Definition of annulet in English:

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Pronunciation: /ˈanyələt/


1 Architecture A small fillet or band encircling a column.
Example sentences
  • The capital, which should be as high as the radius of the bottom of the column, is composed of an abacus, an echinus (a convex moulding with gently swelling curve), and annulets (or rings) next to the column.
  • The numerous shafts in S. Sophia exhibit the remarkable and beautiful structural expedient of surrounding the shafts, both under the capital and above the base, by bronze annulets.
  • The Greek Doric column has no base. Its massive shaft, generally treated with 20 flutes, terminates in a simple capital composed of a group of annulets.
2 Heraldry A charge in the form of a small ring.
Example sentences
  • They speculated that since the arms include an annulet, denoting a fifth son, they were probably for the Earl's uncle, William Montagu of Oakley, ‘a shadowy person’ who was the fifth son of Lord Chief Justice Sir Edward Montagu.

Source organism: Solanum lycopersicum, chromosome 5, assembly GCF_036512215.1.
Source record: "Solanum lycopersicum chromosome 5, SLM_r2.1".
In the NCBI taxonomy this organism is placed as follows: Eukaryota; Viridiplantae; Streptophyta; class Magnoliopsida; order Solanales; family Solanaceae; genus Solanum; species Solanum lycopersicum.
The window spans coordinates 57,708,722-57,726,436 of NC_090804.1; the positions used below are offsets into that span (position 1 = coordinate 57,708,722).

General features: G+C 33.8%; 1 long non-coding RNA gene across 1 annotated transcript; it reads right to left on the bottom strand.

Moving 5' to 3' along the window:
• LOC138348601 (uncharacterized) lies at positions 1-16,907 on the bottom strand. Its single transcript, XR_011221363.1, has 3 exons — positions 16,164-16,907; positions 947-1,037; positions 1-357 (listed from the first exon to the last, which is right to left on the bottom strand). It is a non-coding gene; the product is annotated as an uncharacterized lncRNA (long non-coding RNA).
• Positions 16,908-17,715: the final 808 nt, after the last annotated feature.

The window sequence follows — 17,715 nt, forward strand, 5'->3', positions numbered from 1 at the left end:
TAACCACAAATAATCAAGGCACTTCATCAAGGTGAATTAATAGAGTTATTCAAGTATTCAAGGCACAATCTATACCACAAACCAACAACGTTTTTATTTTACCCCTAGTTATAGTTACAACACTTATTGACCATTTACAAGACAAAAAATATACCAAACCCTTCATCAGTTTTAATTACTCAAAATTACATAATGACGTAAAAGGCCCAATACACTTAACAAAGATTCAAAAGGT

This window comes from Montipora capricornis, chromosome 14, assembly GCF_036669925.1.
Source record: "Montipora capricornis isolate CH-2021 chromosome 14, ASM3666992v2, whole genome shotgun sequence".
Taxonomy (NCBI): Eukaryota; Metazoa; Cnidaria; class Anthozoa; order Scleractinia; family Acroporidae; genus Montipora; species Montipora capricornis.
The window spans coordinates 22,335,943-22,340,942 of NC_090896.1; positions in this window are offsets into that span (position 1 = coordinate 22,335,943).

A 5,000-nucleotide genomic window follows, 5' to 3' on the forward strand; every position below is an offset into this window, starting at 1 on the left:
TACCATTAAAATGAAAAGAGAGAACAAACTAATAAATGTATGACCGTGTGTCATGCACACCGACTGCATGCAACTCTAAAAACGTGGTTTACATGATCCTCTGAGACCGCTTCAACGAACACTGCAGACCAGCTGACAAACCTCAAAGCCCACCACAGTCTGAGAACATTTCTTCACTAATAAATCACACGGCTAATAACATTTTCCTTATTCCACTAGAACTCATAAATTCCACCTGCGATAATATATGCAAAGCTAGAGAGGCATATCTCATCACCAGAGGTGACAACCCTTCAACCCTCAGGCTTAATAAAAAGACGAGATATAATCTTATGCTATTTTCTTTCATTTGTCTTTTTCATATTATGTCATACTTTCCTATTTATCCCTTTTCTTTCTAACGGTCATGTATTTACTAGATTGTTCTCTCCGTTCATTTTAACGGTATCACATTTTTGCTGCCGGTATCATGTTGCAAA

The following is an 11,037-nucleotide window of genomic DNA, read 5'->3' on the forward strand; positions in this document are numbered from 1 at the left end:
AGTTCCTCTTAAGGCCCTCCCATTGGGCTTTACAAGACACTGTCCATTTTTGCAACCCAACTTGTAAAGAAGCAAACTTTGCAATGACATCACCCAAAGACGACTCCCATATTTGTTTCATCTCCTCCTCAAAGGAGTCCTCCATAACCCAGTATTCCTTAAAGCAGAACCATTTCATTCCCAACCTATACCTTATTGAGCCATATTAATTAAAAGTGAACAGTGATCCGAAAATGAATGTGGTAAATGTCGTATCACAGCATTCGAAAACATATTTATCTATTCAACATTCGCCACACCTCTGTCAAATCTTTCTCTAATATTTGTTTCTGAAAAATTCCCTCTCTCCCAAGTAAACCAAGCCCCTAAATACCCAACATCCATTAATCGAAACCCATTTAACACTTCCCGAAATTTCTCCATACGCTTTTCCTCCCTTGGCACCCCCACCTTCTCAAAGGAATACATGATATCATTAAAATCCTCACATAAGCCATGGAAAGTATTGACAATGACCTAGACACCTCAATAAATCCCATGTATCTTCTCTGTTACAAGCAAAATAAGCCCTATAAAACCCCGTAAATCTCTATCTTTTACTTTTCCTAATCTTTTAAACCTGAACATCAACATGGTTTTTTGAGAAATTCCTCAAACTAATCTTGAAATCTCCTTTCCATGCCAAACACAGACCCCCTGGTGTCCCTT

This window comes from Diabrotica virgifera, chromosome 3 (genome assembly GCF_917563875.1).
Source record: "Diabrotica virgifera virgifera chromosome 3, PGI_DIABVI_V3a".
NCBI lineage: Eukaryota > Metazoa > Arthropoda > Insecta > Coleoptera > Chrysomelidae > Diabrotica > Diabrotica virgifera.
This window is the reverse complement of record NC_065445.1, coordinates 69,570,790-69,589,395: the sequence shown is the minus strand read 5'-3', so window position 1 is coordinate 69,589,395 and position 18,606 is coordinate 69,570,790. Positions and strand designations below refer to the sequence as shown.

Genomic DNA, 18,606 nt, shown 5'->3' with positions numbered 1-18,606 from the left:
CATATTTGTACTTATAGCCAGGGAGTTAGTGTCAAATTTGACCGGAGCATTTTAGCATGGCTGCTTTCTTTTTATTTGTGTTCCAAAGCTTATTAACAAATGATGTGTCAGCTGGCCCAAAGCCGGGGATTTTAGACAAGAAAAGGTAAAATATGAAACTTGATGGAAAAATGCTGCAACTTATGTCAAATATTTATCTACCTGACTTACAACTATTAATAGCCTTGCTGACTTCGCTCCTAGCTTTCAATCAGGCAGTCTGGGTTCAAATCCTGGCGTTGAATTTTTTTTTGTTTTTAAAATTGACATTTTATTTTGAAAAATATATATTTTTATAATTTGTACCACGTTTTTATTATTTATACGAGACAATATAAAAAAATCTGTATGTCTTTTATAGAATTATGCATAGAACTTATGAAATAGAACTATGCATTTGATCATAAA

• The star and annulets are surrounded by a wreath of laurel which follows the contour of the medal.
  • The Cape Colony (and the Cape Province afterwards) had the annulets in the same field as a rampant lion.


Late Middle English (sense 2): from Old French anelet, from Latin anulus, annulus 'ring' + -et1. The spelling change in the 16th century was due to association with the Latin.

For editors and proofreaders

Syllabification: an·nu·let

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